St. Teresa’s College has launched a sustainability project called "Mattathinte Noolizha" to educate students about responsible consumption of fast fashion.

St. Teresa's College is an autonomous women's college located at Kochi, India under the patronage of the Archdiocese of Verapoly. It has won many awards for academic standards.

Its mission is to provide a life-oriented education that empowers women through a humanizing and liberating process, to be agents of transformation and development at different levels of life.

The project "Mattathinte Noolizha" is conducted in association with the Haritha Keralam Mission. It could be replicated in colleges across the Kerala state on the southwestern Malabar Coast of India if successful.

Haritha Keralam is a Kerala State government initiative that works towards integrating sustainable waste management, organic farming, water resources management practices.

Students pursuing a postgraduate degree in fashion design at St. Teresa's College design garments as part of the sustainability project. Many students of the Fashion Design department were already involved in upcycling garments to offer used clothing pieces a second life.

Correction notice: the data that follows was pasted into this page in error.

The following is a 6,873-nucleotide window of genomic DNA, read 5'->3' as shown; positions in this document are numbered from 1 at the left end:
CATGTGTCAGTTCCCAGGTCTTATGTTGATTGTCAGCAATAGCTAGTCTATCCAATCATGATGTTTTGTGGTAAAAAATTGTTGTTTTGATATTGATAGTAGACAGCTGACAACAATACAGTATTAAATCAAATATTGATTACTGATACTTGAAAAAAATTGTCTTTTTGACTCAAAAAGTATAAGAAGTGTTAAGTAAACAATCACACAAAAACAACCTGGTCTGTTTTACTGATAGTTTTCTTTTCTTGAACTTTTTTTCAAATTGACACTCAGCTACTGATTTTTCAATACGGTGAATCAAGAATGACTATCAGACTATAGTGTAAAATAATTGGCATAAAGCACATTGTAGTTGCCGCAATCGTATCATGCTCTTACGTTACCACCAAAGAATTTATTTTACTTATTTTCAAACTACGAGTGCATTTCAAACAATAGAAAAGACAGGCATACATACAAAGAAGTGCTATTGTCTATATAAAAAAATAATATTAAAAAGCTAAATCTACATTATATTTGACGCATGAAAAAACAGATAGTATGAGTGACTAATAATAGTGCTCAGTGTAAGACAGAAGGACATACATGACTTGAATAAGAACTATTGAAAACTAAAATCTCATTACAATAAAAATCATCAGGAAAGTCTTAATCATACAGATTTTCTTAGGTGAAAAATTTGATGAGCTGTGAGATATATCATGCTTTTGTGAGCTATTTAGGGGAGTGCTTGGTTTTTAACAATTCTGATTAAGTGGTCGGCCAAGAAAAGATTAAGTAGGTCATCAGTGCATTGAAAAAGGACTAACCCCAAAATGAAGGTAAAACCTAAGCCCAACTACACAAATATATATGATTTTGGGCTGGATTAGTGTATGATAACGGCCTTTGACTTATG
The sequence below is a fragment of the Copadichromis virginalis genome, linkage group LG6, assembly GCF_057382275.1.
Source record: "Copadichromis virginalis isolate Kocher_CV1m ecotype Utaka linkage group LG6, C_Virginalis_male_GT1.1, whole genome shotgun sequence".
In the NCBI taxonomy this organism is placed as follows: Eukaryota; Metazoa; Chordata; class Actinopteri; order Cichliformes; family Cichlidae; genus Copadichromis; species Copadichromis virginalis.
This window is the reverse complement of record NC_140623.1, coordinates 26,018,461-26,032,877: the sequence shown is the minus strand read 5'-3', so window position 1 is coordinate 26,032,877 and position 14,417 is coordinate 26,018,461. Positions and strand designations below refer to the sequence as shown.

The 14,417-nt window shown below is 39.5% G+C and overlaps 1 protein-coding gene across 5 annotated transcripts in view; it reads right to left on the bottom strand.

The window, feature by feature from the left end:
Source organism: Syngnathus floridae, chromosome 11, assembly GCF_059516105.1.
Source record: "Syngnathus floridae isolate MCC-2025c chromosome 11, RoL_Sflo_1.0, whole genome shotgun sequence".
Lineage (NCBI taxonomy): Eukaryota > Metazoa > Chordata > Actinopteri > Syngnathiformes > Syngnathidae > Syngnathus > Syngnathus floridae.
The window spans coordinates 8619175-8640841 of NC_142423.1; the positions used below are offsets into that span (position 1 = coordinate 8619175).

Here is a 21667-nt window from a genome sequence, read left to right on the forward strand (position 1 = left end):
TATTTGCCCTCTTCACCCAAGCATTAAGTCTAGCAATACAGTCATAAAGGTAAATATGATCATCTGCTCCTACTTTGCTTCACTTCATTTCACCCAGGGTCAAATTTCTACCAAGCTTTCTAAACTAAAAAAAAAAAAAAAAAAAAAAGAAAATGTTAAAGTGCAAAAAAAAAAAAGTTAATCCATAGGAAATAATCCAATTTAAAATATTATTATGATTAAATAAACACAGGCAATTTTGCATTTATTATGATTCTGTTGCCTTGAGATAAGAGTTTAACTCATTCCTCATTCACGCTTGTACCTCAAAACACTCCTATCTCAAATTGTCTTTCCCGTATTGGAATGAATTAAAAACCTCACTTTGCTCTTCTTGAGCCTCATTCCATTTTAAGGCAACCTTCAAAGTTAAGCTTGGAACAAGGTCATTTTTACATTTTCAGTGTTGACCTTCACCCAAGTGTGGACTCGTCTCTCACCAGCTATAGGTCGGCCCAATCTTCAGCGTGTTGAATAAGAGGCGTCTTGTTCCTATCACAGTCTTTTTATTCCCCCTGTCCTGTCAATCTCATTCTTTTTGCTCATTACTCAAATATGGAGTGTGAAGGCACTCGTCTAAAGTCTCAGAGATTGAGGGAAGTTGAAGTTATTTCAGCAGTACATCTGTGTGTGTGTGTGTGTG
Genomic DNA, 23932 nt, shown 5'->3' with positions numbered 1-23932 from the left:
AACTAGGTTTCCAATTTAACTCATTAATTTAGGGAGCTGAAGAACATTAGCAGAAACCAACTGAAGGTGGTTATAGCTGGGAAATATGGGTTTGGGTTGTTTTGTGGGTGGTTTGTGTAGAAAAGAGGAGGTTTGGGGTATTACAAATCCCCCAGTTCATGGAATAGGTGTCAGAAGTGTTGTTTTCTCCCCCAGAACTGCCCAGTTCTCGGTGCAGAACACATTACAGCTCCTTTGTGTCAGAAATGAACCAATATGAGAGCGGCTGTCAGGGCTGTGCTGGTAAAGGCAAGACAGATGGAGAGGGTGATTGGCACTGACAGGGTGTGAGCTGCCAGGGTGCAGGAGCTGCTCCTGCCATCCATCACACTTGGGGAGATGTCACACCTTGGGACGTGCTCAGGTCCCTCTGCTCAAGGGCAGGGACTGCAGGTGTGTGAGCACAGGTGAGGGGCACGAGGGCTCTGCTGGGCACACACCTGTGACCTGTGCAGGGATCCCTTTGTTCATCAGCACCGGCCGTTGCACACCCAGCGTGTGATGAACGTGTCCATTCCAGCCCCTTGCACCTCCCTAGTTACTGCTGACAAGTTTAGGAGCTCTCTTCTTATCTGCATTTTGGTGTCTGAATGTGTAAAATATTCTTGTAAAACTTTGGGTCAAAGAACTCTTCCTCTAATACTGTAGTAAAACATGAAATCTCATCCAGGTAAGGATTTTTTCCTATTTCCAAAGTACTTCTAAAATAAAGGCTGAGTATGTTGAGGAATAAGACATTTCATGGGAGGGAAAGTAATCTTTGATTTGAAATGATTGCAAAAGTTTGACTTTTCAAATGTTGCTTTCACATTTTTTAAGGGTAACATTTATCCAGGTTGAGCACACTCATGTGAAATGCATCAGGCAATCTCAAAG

They created useful masks during the COVID-19 crisis as well as dresses, skirts, overcoats, and handbags.
“The aim is to cut down the consumption of textile; fabrics are one of the greatest polluters as we all know. With this project, we aim to create awareness about the mindless consumption of textiles and fashion. We want the students to take pride in repeating garments, rather than buying new clothes and we hope they spread the word among their peers."

 - Nirmala Padmanabhan, project coordinator

Mattathinte Noolizha St. Teresa’s College Sustainability Project

Fashion is one of the largest polluters globally. It creates large amounts of waste, pollution, and carbon dioxide every year. It's responsible for more than 8% of all carbon emissions globally each year, according to the Fashion Transparency Index.

Textile wastes are piling up in landfills at an alarming rate. More than 80% of all clothing wastes end up in landfills globally to decompose or be incinerated, as reported by the Global Fashion Agenda.

The fashion industry also produces 17-20% of all wastewater worldwide, according to the World Bank. Only 20% of globally produced wastewater receives proper treatment.

The overproduction and overconsumption of textiles, apparel, footwear, and accessories aren't sustainable. It's time to rethink completely how we produce and consume clothes to prevent irreversible damage to people, animals, and the planet. 

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About the Author: Alex Assoune

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